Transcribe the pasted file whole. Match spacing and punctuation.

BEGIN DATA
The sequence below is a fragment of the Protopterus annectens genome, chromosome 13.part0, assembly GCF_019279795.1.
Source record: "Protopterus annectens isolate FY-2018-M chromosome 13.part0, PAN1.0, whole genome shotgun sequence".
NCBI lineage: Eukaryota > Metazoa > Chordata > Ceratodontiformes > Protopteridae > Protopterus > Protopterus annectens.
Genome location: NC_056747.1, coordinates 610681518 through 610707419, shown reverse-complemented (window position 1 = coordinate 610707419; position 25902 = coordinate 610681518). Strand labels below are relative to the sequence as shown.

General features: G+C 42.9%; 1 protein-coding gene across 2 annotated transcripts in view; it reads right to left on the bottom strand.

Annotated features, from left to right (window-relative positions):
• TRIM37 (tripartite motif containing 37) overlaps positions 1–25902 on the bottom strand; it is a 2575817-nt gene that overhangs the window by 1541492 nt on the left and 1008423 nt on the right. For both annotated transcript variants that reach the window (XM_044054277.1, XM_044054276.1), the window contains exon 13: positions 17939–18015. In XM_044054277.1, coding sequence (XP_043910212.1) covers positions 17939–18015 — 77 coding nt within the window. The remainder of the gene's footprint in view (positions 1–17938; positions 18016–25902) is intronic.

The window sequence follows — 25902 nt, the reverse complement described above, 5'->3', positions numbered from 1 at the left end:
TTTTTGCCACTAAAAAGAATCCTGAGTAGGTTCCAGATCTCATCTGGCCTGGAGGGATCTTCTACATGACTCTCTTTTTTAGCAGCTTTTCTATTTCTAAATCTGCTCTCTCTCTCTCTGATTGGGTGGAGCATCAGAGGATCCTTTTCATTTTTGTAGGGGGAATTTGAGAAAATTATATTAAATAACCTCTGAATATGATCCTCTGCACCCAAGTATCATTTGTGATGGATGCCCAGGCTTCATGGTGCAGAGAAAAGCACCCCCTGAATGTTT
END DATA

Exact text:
The sequence below is a fragment of the Protopterus annectens genome, chromosome 13.part0, assembly GCF_019279795.1.
Source record: "Protopterus annectens isolate FY-2018-M chromosome 13.part0, PAN1.0, whole genome shotgun sequence".
NCBI lineage: Eukaryota > Metazoa > Chordata > Ceratodontiformes > Protopteridae > Protopterus > Protopterus annectens.
Genome location: NC_056747.1, coordinates 610681518 through 610707419, shown reverse-complemented (window position 1 = coordinate 610707419; position 25902 = coordinate 610681518). Strand labels below are relative to the sequence as shown.

General features: G+C 42.9%; 1 protein-coding gene across 2 annotated transcripts in view; it reads right to left on the bottom strand.

Annotated features, from left to right (window-relative positions):
• TRIM37 (tripartite motif containing 37) overlaps positions 1–25902 on the bottom strand; it is a 2575817-nt gene that overhangs the window by 1541492 nt on the left and 1008423 nt on the right. For both annotated transcript variants that reach the window (XM_044054277.1, XM_044054276.1), the window contains exon 13: positions 17939–18015. In XM_044054277.1, coding sequence (XP_043910212.1) covers positions 17939–18015 — 77 coding nt within the window. The remainder of the gene's footprint in view (positions 1–17938; positions 18016–25902) is intronic.

The window sequence follows — 25902 nt, the reverse complement described above, 5'->3', positions numbered from 1 at the left end:
TTTTTGCCACTAAAAAGAATCCTGAGTAGGTTCCAGATCTCATCTGGCCTGGAGGGATCTTCTACATGACTCTCTTTTTTAGCAGCTTTTCTATTTCTAAATCTGCTCTCTCTCTCTCTGATTGGGTGGAGCATCAGAGGATCCTTTTCATTTTTGTAGGGGGAATTTGAGAAAATTATATTAAATAACCTCTGAATATGATCCTCTGCACCCAAGTATCATTTGTGATGGATGCCCAGGCTTCATGGTGCAGAGAAAAGCACCCCCTGAATGTTT